CEO Sharon Price John says Build-A-Bear’s old e-commerce system is a big reason for disappointing online sales in December.
And more than half of smartphone users watched a mobile video in May, Harris finds.
The biggest reason U.S. smartphone owners change carriers is price: 49% have made a switch for a smaller bill, according to a new study by Harris Interactive. But of interest to retailers, travel companies and tickets sellers in mobile commerce, 40% also say they made a switch because they sought better data coverage and download speeds, compared with 25% who said they switched for better voice coverage.
This shows that more smartphone owners who’ve switched carriers are concerned with their experience browsing the mobile web and using web-connected apps than they are with making phone calls. And if close to half of all smartphone owners—who make up half of all mobile phone owners—are so concerned with download speeds that they switch carriers, then retailers and other companies need to pay heed to the speed with which their m-commerce sites and mobile apps perform, mobile experts say.
“We’re seeing a sea change in the way consumers are using and thinking about their mobile devices,” says Jeffrey Glueck, CEO of mobile technology provider Skyfire Inc., which commissioned Harris to perform the study. “Better data speeds now beat voice coverage and device selection as the most important factor when switching carriers. ‘Can you watch me now?’ is the new ‘Can you hear me now?’”
26% of U.S. smartphone owners cited device selection as a reason they switched carriers, the study finds.
The Harris Interactive study, which surveyed 941 U.S. smartphone owners, also examined consumer interest in mobile video. Nearly seven out of eight smartphone owners care more about smoothness and less buffering of a standard definition video over high definition pixel quality while watching mobile video over a poor connection, the study finds. This shows the importance of network data quality, speed of delivery and smooth multimedia playback for smartphone users, Skyfire says.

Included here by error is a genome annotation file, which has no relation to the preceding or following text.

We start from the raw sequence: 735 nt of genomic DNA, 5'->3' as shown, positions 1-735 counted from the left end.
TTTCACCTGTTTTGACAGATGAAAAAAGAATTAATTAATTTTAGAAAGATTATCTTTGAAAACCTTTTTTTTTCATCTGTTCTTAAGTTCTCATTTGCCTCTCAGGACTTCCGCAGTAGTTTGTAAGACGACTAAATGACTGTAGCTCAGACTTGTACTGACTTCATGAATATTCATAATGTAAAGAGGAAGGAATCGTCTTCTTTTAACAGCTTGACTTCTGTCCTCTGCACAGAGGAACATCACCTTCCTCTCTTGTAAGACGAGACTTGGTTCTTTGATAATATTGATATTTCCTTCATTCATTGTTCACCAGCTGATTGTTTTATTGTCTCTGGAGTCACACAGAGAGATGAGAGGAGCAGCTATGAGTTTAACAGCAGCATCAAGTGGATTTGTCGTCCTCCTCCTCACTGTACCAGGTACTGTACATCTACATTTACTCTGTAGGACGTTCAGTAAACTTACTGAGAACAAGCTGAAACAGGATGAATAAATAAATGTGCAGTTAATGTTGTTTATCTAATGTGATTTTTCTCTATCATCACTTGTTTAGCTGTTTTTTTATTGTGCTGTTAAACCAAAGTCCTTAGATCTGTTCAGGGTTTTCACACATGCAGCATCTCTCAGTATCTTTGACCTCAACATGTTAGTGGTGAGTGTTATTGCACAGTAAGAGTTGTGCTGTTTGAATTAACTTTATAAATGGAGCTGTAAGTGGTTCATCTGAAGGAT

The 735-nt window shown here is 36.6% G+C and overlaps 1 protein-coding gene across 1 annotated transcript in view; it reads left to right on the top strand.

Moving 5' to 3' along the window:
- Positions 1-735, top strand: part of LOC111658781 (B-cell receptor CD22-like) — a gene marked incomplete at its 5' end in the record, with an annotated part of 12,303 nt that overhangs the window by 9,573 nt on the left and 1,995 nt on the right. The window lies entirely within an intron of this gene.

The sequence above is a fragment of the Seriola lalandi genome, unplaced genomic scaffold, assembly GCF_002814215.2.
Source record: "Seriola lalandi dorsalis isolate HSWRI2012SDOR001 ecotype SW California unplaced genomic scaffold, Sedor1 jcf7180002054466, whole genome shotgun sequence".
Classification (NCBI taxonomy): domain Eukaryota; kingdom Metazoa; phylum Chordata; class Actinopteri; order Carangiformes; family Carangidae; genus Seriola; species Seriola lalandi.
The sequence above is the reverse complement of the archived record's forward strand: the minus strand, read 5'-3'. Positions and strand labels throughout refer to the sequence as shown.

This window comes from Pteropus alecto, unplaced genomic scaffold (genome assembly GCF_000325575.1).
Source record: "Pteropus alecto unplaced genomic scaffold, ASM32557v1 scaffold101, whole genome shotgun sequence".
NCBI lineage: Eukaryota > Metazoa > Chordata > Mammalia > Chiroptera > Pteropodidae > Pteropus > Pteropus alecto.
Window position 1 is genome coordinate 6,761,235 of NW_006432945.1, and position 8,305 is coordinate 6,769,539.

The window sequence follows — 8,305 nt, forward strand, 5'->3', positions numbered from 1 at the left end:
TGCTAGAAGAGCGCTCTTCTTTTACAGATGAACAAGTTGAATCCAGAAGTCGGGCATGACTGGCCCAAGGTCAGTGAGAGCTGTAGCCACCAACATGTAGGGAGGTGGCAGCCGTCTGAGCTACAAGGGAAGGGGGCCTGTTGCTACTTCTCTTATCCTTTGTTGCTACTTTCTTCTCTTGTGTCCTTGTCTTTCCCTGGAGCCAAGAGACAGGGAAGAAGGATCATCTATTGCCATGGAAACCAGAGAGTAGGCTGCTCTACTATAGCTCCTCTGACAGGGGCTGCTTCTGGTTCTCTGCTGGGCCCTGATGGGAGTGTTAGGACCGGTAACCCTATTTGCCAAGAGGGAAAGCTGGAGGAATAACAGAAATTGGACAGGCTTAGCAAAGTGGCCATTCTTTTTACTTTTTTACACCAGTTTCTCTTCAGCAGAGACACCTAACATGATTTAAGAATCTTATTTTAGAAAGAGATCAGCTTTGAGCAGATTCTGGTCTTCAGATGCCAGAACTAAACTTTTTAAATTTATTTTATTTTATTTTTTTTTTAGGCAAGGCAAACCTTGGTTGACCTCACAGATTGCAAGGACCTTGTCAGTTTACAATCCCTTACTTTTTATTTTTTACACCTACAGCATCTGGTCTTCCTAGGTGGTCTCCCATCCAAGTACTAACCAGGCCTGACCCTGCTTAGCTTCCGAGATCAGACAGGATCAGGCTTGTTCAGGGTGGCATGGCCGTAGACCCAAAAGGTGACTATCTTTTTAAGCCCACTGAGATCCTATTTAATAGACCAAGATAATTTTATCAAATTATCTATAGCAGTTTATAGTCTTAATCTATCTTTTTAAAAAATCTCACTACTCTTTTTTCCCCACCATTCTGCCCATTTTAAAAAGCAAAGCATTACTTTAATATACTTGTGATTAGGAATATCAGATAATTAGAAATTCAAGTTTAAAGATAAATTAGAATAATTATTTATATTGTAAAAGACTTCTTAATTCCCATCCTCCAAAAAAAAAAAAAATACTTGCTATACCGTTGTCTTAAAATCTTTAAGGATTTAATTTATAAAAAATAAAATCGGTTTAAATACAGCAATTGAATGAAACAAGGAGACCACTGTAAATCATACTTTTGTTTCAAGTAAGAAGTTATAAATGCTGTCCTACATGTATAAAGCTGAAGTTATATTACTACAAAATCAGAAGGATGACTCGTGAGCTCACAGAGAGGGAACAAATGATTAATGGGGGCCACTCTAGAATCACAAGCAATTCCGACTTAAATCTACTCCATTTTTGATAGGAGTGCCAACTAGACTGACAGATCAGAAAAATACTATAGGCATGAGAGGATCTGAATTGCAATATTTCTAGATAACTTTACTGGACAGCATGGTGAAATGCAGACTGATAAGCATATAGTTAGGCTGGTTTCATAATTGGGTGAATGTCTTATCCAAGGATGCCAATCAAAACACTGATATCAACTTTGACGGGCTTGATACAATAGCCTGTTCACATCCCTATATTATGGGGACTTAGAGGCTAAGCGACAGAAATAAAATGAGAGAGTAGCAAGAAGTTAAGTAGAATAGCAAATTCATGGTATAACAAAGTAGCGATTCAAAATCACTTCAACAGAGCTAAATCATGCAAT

U.S. smartphone owners age 18-34 are most likely to have watched a mobile video in May 2012 (76%), compared with those age 35-44 (58%), those age 45-54 (52%) and those age 55 and older (24%), the study finds. U.S. men are significantly more likely than women to have watched a video on their smartphone: 62% of men versus 52% of women.
Young U.S. males, age 18-34, are most likely to have engaged with mobile video, with a whopping 84% having watched a video on their smartphone in May, the study says.
The popularity of mobile video could mean how-to, product, customer review, travel destination and other videos could be tools retailers, travel companies and ticket sellers could use to increase customer satisfaction with their m-commerce sites and apps, mobile experts say.
“The willingness of device owners to view mobile videos suggests an opportunity for marketers to enhance their m-commerce sites and apps,” says Pamela J. Goodfellow, consumer insights director at BIGinsight, a web analytics and research firm that studies consumer behavior on mobile devices. “Creating relevant content, such as product demonstrations, tutorials and even guided tours via video could help strengthen a company’s connection with its target market. Before making such an investment, though, marketers would be wise to investigate its worth to their client base. Knowing what your customers value—and what they will respond to—is imperative when adopting a successful mobile marketing strategy.”